*Previously*, we saw how to find a particular solution of a linear second-order differential equation when two linearly independent solutions of the homogeneous ODE are given. Thus, the problem of solving a linear second-order ODE is reduced to finding all homogeneous solutions. This is difficult. But if we have one nonzero solution of the homogeneous equation, we can find a second one:

Suppose that #y_1# is a nonzero solution of the ODE

\[y''+p(t)\cdot y'+ q(t)\cdot y = 0\]

where #p# and #q# are continuous functions. Let

- #P(t)# be an antiderivative of #p(t)# and
- #c(t)# an antiderivative of \(\frac{\e^{-P(t)}}{y_1^2}\).

Then

\[y_2(t) =c(t)\cdot y_1(t)\] is a solution of the ODE that is linearly independent of #y_1#.

It is not necessary to memorise the formula. A second solution #y_2# can be found from the definition of the *Wronskian*:

\[W=y_1\cdot y_2'-y_2\cdot y_1'\]

According to *The Wronskian of a lineair second-order differential equation*, the Wronskian is known: #W = \e^{-P(t)}#. Also #y_1# and its derivative #y_1'# are known. Therefore, the equation is a linear first-order ODE, of which it is *known* how it can be solved.

Since #W = \e^{-P(t)}#, another expression for the function rule of #c' # is:

\[c'(t) = \frac{W}{y_1^2}\]

We begin by showing that #y_2(t) =c(t)\cdot y_1(t)# is a solution of the ODE. By use of the sum and product rule for differentiation, we first determine the first two derivatives of #y_2#:

\[\begin{array}{rcl}y_2' &=& c' \cdot y_1+c\cdot y_1'\\ y_2''&=&c''\cdot y_1 + 2c'\cdot y_1' +c\cdot y_1'' \\&=& c''\cdot y_1 + 2c'\cdot y_1' -c\cdot\left (p\cdot y_1'+ q\cdot y_1\right)\end{array}\]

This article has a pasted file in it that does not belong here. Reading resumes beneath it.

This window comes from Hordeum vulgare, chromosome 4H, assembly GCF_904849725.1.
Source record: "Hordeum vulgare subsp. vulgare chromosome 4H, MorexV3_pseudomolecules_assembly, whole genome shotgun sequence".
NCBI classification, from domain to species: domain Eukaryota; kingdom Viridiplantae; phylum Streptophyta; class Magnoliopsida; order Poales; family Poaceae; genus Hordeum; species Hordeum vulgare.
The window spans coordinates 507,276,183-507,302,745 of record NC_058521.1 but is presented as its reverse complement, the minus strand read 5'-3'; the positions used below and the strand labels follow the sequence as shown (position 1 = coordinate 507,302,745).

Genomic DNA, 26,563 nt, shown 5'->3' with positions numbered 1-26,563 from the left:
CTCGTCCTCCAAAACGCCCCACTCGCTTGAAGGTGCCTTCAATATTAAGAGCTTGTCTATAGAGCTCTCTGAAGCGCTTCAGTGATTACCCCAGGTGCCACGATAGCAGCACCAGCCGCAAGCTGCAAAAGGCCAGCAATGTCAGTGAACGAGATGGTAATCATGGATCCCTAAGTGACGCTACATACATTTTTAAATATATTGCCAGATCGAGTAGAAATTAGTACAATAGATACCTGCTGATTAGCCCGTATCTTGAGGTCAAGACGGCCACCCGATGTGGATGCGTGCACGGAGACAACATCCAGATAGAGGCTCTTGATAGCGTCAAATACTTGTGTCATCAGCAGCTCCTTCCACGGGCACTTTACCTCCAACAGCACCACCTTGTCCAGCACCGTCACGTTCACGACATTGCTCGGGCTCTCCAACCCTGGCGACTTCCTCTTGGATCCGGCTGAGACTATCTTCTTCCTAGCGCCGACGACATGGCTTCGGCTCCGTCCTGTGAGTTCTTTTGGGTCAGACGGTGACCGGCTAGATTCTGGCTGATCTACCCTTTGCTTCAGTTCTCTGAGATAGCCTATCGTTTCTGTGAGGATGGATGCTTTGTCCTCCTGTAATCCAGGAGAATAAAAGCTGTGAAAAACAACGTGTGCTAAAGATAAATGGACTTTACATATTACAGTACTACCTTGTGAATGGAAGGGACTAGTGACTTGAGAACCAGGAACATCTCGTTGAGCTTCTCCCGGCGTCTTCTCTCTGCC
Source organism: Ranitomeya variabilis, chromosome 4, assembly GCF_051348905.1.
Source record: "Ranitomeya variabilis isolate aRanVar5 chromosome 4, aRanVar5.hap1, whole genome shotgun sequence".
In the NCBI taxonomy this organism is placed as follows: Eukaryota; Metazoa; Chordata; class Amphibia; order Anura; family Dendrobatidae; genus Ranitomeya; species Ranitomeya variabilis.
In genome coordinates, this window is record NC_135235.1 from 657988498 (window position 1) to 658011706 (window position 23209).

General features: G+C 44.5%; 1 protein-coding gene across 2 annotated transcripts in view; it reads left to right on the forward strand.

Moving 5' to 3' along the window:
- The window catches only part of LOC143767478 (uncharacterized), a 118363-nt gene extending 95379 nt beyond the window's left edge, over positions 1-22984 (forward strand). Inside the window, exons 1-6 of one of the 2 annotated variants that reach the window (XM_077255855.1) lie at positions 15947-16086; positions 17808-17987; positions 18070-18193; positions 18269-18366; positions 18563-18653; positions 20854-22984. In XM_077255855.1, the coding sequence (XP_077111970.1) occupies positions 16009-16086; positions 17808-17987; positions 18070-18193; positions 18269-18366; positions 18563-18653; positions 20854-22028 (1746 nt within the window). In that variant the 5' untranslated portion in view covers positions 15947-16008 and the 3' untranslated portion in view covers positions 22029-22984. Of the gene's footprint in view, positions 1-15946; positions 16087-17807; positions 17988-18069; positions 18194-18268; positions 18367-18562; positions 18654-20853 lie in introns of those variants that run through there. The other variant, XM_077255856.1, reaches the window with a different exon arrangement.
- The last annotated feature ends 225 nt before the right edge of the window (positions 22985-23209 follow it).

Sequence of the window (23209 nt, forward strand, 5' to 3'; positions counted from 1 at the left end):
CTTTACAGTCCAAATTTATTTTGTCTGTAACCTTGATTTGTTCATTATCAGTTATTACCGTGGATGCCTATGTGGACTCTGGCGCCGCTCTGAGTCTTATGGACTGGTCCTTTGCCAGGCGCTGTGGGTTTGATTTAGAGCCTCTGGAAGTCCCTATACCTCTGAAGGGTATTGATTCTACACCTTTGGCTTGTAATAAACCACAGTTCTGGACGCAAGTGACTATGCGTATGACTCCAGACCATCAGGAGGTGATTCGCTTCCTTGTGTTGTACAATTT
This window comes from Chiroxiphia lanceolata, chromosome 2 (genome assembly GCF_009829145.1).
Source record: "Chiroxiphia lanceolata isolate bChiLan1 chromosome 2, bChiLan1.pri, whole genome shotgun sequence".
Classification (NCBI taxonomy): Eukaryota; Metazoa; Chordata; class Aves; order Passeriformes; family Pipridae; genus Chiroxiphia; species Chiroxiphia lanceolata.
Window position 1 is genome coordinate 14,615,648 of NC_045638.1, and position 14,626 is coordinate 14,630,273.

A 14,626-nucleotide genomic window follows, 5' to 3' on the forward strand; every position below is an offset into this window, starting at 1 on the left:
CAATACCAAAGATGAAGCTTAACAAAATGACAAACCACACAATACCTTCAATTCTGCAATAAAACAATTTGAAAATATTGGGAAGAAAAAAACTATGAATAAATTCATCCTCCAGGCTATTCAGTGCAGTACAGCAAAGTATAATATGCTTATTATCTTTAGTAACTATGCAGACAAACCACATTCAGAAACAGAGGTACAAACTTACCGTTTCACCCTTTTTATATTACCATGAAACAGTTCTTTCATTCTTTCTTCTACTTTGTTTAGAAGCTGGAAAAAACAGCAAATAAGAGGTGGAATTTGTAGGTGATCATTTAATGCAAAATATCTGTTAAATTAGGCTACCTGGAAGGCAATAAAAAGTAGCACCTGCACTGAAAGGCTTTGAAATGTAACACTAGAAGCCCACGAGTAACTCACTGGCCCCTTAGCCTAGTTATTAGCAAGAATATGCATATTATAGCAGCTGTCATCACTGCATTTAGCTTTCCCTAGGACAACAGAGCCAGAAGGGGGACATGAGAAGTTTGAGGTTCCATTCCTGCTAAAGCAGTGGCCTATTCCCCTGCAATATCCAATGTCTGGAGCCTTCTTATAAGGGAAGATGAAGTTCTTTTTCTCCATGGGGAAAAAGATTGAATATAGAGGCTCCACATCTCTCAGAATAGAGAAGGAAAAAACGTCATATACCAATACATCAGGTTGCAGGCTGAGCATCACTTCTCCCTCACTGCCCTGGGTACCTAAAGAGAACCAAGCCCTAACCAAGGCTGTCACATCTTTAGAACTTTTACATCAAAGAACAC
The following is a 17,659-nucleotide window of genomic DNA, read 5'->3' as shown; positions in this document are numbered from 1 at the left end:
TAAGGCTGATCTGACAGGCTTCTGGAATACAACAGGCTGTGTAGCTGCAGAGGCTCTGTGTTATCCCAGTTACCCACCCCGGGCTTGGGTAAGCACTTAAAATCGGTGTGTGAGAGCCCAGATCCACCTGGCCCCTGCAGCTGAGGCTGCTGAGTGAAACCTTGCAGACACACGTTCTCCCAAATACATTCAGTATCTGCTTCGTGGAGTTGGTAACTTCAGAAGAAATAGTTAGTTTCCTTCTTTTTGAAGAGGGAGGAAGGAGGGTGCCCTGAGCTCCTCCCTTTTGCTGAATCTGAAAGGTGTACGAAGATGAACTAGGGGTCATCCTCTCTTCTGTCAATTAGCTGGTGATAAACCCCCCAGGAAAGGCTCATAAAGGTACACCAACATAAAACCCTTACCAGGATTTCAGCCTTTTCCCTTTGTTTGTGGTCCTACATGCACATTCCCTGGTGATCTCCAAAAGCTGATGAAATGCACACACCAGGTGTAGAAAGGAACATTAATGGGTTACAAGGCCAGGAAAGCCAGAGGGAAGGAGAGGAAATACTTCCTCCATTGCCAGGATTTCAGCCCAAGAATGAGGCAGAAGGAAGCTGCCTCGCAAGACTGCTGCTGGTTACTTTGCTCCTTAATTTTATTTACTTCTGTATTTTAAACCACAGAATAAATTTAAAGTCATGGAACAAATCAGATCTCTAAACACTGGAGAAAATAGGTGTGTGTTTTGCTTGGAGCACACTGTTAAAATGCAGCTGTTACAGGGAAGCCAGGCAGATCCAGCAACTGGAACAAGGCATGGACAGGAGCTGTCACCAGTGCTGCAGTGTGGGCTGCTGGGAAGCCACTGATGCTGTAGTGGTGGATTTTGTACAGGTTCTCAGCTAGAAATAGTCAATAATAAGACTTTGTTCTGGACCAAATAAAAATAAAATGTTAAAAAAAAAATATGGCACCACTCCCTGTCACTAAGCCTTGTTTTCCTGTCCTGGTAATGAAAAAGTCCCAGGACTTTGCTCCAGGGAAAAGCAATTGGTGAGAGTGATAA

Substitution of these function rules in the left hand side of the ODE gives

\[\begin{array}{rcl}y_2''+p\cdot y_2'+q\cdot y_2&=& c''\cdot y_1 +2c'\cdot y_1' -c\cdot\left (p\cdot y_1'+ q\cdot y_1\right)\\ &&+p\cdot (c' \cdot y_1+c\cdot y_1')+q\cdot c\cdot y_1 \\ &=& c''\cdot y_1 +2c'\cdot y_1' +p\cdot c' \cdot y_1\\ &=& c''\cdot y_1 +(2 y_1' +p\cdot y_1)\cdot c'\end{array}\]

It is given that #c'=\frac{\e^{-P(t)}}{y_1^2}#. In view of the product rule for differentiation this implies

\[c'' = -2y_1'\cdot\frac{\e^{-P(t)}}{y_1^3}-p\cdot \frac{\e^{-P(t)}}{y_1^2}\]

Filling these function rules into the previous result, we find

\[\begin{array}{rcl}y_2''+p\cdot y_2'+q\cdot y_2&=&c''\cdot y_1 +(2 y_1' +p\cdot y_1)\cdot c'\\ &=&-2y_1'\cdot\dfrac{\e^{-P(t)}}{y_1^2}-p\cdot \dfrac{\e^{-P(t)}}{y_1}\\&&+(2 y_1' +p\cdot y_1)\cdot\dfrac{\e^{-P(t)}}{y_1^2} \\&=&0\end{array}\]

This proves that #y_2# satisfies the differential equation. We still need to check that #y_2# is linearly independent of #y_1#. We make use of the *Linear independence test by use of the Wronskian *#W# of #y_1# and #y_2#:

\[\begin{array}{rcl}W&=&y_1\cdot y_2'-y_2\cdot y_1'\\ &=&y_1\cdot\left( c\cdot y_1'+c'\cdot y_1\right)-y_1\cdot c\cdot y_1'\\&=&y_1^2\cdot c'\\&=&\e^{-P(t)}\\&\ne&0\end{array}\]

Since #W\ne0#, it follows from the test that #y_1# and #y_2# are linearly independent.